Kushner Panders To Trump’s New Racist Birther Crusade Against Harris

Senior Advisor Jared Kushner listens as Prime Minister of Israel Benjamin Netanyahu speaks with President Donald Trump before signing a presidential proclamation on Golan Heights at the White House on March 25, 2019.... Senior Advisor Jared Kushner listens as Prime Minister of Israel Benjamin Netanyahu speaks with President Donald Trump before signing a presidential proclamation on Golan Heights at the White House on March 25, 2019. (Photo by Jabin Botsford/The Washington Post via Getty Images) MORE LESS

White House senior adviser Jared Kushner refused to say on Friday whether or not the Trump campaign accepts that Democratic vice presidential nominee Kamala Harris is an eligible candidate for vice president following remarks by President Donald Trump on Thursday that she may not “meet the requirements.”

The President had claimed during a news conference on Thursday that he had heard a rumor that Harris — a U.S.-born citizen — may not have been born in the United States.

During a CBS interview on Friday morning, Kushner, who is also the President’s son-in-law, would not formally reject the racist conspiracy that Trump appeared to encourage the day before.

“He just said that he had no idea whether that’s right or wrong,” Kushner said when asked during a CBS interview whether the Trump campaign accepted Harris’ candidacy as legitimate. 

When asked on Thursday about Harris’ eligibility to serve as vice president, Trump appeared to defer to a Newsweek op-ed  by the conservative lawyer John Eastman who suggested, with regard to Harris, whose parents hail from Jamaica and India, that the U.S. Constitution doesn’t grant birthright citizenship. 

“I heard it today that she doesn’t meet the requirements,” Trump said, adding he had “no idea” if the claim was correct.

Trump called the claims peddled by the theory “very serious” and said that he held Eastman, the op-ed’s author, in high esteem, calling him a “very highly qualified and very talented lawyer.” 

When CBS News anchor Anthony Mason pressed Kushner on the matter Friday, Kushner said that he “personally had no reason” to believe that Harris was ineligible, without outright rejecting the claim as false.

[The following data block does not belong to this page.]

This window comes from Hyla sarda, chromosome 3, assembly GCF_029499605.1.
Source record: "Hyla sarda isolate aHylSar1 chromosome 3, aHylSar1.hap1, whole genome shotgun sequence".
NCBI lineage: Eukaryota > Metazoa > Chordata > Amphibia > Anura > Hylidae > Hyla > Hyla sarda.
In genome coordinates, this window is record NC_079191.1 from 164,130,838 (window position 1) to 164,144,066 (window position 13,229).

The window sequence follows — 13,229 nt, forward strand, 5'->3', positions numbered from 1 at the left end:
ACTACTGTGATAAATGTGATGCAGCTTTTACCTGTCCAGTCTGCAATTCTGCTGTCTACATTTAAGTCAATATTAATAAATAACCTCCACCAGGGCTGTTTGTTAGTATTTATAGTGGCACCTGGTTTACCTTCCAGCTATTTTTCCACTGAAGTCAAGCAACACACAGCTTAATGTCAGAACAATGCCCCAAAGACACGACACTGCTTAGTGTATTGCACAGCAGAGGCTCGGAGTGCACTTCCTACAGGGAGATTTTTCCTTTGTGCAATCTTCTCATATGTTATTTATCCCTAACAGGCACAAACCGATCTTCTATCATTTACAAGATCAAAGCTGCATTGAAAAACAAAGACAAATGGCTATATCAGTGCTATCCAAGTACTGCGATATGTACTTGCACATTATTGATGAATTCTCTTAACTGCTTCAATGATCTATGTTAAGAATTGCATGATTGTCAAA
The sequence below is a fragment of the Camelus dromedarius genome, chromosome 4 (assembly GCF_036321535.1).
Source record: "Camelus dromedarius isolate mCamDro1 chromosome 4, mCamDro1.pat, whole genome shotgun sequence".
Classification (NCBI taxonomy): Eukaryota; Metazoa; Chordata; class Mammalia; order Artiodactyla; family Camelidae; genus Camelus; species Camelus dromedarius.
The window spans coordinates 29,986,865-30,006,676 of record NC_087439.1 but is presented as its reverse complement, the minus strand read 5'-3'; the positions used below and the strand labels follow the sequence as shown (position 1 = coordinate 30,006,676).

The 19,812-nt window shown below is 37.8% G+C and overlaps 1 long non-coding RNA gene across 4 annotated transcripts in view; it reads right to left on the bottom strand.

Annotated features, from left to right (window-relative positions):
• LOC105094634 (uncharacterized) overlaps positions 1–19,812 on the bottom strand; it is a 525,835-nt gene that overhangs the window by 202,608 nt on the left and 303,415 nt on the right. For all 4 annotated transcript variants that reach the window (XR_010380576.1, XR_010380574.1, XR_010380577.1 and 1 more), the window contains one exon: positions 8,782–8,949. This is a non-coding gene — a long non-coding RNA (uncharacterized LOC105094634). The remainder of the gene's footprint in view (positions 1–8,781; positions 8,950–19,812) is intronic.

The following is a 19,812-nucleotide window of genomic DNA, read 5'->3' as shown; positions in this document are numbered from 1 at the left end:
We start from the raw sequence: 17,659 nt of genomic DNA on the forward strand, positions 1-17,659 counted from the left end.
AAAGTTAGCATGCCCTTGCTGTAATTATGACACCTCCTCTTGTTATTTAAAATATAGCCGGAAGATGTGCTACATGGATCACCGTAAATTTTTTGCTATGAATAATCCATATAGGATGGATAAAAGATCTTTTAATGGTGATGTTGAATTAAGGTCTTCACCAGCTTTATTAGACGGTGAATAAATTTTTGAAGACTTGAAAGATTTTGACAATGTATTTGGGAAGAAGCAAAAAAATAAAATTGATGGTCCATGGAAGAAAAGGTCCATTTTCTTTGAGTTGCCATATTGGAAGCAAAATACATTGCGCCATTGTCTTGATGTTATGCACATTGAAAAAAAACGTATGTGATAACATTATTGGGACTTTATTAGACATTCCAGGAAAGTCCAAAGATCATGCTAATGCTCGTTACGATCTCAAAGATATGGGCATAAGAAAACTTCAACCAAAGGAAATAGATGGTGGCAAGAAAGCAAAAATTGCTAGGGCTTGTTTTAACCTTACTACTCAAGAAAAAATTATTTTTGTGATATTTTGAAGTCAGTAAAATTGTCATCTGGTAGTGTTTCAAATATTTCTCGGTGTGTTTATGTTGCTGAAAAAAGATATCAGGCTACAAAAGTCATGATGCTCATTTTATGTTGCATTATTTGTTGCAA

The false and racist theory is reminiscent of a line of attack used by the President to discredit his predecessor, former President Barack Obama, who Trump suggested was born in Kenya, when in fact Obama was born in Hawaii. 

Perhaps even more problematic than the theory itself, which a Trump campaign legal adviser and many Trump followers posted to social media following the op-ed’s publication, is the President and his staff’s refusal to denounce the claims as false.

Kushner told Mason that the President had said he had “no idea” about whether or not the theory was true, which Kushner said he didn’t see “as promoting it.” 

But in 2008, the now late-Sen. John McCain (R-AZ) who vied for the presidency against then-Democratic presidential candidate Barack Obama, did not hesitate to publicly reject false claims amid growing anti-Arab prejudice around the country, when suggestions emerged that his opponent was “Arab.” McCain defended Obama even as crowds booed at a town hall meeting in Minnesota calling the Democratic candidate a “liar” and a “terrorist.”

“I want to fight, and I will fight,” McCain said at the time. “But I will be respectful. I admire Sen. Obama and his accomplishments, and I will respect him.”

McCain’s refusal in that moment to leverage a racist tactic to support his presidential bid is a far-cry from the race-baiting campaign that Trump made a hallmark of mobilizing his base in 2016 and appears to have relaunched as he advances falsehood regarding Kamala Harris in the 2020 election.

Dear Reader,

When we asked recently what makes TPM different from other outlets, readers cited factors like honesty, curiosity, transparency, and our vibrant community. They also pointed to our ability to report on important stories and trends long before they are picked up by mainstream outlets; our ability to contextualize information within the arc of history; and our focus on the real-world consequences of the news.

Our unique approach to reporting and presenting the news, however, wouldn’t be possible without our readers’ support. That’s not just marketing speak, it’s true: our work would literally not be possible without readers deciding to become members. Not only does member support account for more than 80% of TPM’s revenue, our members have helped us build an engaged and informed community. Many of our best stories were born from reader tips and valuable member feedback.

We do what other news outlets can’t or won’t do because our members’ support gives us real independence.

If you enjoy reading TPM and value what we do, become a member today.

Latest News
Masthead Masthead
Founder & Editor-in-Chief:
Executive Editor:
Managing Editor:
Associate Editor:
Investigations Desk:
Editor at Large:
General Counsel:
Head of Product:
Director of Technology:
Associate Publisher:
Front End Developer:
Senior Designer: